Mesh for Microsoft Teams, which effectively brings those previous efforts to build cross-platform immersive spaces and 3D avatars natively to the Teams communication platform, replete with support across mobile, PC, Microsoft VR headsets, and HoloLens 2.

    It should be pointed out that the Microsoft showcase features Accenture as a ‘Mesh for Teams’ usecase.
    Accenture states in the showcase they have ‘Mesh for Teams’ deployed on all their work PCs and on 60,000 recently deployed VR headsets. Here’s the kicker, Accenture purchased 60,000 Quest2 headsets last month.

    So the question is: does that mean ‘Microsoft Teams’ could be coming to the Quest2 ?

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  • Andrew Jakobs

    Integrated into Teams is really great, makes it easier to just start using it for remote working.

  • VRWeeb

    All these company is missing the point of making a metaverse
    It’s not making another ecosystem for xr
    It’s making a common standard for xr related data like what we do for image with bmp, jpg and png, audio with wav, ogg and mp3
    Now what we have is FBX and Obj for 3d objects
    And VRM for avatar exclusively for unity
    hell the whole VR ecosystem now built on unity (and some unreal)
    making a metaverse means making the standard independent away from unity (or unreal)
    What we need is a os-level support for new a xr media standard where application can build on
    Not another VRChat

    • ViRGiN

      It’s Microsoft, not Meta. Wait for the real rollout

      • VRWeeb

        It’s just a company
        Meta, Microsoft, Google, Valve, Apple
        Doesn’t matter
        What matter is what they do
        And what they do is building their own ecosystem trying stay in the market

  • guest

    Its uncanny how much they make coworkers look like zombies with caked on makeup and fake eyebrows!

    • gothicvillas

      They make avatars look like transgenders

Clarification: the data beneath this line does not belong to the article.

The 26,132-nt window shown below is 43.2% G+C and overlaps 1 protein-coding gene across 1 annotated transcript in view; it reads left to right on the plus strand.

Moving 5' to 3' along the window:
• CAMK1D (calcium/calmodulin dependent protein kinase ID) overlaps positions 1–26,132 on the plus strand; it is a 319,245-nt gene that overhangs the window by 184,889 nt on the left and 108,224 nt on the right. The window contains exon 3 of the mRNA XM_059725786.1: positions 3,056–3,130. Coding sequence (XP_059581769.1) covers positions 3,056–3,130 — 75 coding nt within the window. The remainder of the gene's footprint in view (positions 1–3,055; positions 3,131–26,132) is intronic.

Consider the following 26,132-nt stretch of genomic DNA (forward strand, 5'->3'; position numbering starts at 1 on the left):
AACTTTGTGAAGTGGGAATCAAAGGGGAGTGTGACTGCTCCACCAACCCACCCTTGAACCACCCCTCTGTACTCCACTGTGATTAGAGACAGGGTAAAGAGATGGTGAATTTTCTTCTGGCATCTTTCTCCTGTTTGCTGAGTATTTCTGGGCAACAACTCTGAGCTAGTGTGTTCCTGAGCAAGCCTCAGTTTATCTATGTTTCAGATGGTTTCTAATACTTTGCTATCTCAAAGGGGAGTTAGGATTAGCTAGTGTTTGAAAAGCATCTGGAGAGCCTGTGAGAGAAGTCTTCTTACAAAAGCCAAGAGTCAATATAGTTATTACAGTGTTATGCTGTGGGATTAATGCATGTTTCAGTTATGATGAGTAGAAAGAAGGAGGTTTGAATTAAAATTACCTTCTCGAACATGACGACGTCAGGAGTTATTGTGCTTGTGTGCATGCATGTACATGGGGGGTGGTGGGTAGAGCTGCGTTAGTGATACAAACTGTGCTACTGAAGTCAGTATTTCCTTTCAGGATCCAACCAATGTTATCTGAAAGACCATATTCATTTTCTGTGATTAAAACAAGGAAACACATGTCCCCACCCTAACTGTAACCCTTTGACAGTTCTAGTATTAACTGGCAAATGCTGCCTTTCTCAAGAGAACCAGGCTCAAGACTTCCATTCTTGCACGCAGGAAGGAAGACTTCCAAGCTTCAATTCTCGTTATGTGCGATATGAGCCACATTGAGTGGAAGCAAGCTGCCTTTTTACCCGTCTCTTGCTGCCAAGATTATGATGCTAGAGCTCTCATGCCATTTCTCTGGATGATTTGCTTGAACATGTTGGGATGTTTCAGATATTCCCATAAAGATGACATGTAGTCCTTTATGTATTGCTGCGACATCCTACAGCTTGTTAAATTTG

• asdf

        yupp with a blank aimless stare into the distance.
        its funny they speak of direct contact like eye contact yet you would have to both position perfectly in front of each other and look straight to have eye contact. so no its not the same

  • I prefer this graphical style to the one of Workrooms

  • silvaring

    If one company can get it working well its Microsoft, they’ve done awesome work with depth scanning and volumetric capture. The Azure Kinect devkit is an amazing piece of gear for the price.

  • silvaring

    Wouldn’t be surprised if this becomes Microsofts next foray into WMR, through Windows 11, the timing is all so neat. Hand tracking is going to have to be an out of the box feature for the next wave of headsets though, which co-incidentally Microsoft has already been optimizing for years with their Hololens platform.

  • Cragheart

    Currents headsets are too bulky and cumbersome to be used in such ways.

  • 1:13 That’s all bullshot right there. There is literally zero chance you have the mouth sync that accurate to what’s being said in real-time right now. A company like Facebook has been at this for years and isn’t even close to that level in real-time yet (not on their basic avatars). And you expect me to believe you’ve already surpassed their level of real-time tracking and mouth syncing. Yeah, right, Microsoft–I’m drinking the Kool-Aid. Even the hand tracking and the like seems a bit of bullshot too. Someone should keep a record of this now and then compare how close it matches up when they try this themselves in the near future. . . . (reality of where it’s actually at right now)